Does anyone know the reason, why the clSetKernelArg uses only the argument index to specify the argument instead of the argument parameter name?

i think that the specification (maybe the OpenCL 1.1) should handle also the setting of the argument by it’s name, not only by it’s index number:
cl_int clSetKernelArg (cl_kernel kernel, const char *arg_name, size_t arg_size, const void *arg_value);

i’ll appreciate any comments or ideas about this strange situation.

PS: is there a way (except parsing the opencl code file by the program itself) to get the number of kernel argument by it’s parameter name? This would solve the issue mentioned above. I miss such a query using clGetKernelInfo.

thx, martin

Except for parsing the OpenCL code file itself there is currently in CL 1.0 no way to get the kernel argument info.

I’m not convinced about adding a variant of clSetKernelArg that takes an argument name. clSetKernelArg gets called quite a bit and we want to keep the # of cycles it takes to process clSetKernelArg to the minimum possible. Another way to solve what you are asking for would be to provide queries that return the number of kernel arguments, the kernel argument name given an argument index etc.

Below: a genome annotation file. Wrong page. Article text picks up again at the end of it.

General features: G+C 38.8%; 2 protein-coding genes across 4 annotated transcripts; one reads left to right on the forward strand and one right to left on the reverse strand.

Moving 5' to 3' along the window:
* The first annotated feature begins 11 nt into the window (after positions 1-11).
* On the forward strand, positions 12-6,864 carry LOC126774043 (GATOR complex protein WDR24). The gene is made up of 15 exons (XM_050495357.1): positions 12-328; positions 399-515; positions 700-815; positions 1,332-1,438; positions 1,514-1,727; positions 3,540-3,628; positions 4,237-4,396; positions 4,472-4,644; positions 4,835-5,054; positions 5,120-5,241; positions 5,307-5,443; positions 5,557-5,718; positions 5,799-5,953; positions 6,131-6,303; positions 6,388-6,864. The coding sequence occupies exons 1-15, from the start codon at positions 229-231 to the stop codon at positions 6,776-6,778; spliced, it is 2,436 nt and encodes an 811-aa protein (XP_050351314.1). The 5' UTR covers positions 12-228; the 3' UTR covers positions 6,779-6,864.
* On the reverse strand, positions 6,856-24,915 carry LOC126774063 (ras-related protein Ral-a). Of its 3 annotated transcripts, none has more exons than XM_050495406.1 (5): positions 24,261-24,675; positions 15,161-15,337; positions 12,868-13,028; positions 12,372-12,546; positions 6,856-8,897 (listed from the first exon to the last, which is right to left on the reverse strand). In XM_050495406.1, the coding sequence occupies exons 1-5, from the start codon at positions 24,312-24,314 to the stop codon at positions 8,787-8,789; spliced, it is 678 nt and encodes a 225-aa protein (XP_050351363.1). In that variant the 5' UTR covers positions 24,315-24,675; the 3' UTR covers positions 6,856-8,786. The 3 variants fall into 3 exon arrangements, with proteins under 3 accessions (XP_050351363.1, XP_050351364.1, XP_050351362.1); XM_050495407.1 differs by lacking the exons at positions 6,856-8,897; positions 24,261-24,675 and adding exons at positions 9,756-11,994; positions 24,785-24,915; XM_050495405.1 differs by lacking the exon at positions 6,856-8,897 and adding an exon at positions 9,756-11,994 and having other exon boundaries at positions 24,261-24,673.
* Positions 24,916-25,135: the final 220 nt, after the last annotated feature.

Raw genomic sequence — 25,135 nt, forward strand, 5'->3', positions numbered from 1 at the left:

hi affie,

thx for your reply. you’re right that setting the value of an kernel argument with a string would take more cycles but this makes to difference if the values are set while another kernel is still running on the gpu (i know that this does not count using OpenCL on CPUs/CELL). surely the ‘setting by kernel parameter number’ should not be removed for this reason, but can be an auxiliary feature.

the current clSetKernelArg still seems to be a subset of the way to set uniform variables in the GLSL language (GLSL is the reason why i miss such a feature). using GLSL, you queried the id for the variable (something similar than the kernel argument) and then you could set the value of the variable using this id. i’ll really welcome a solution like this in the upcoming version.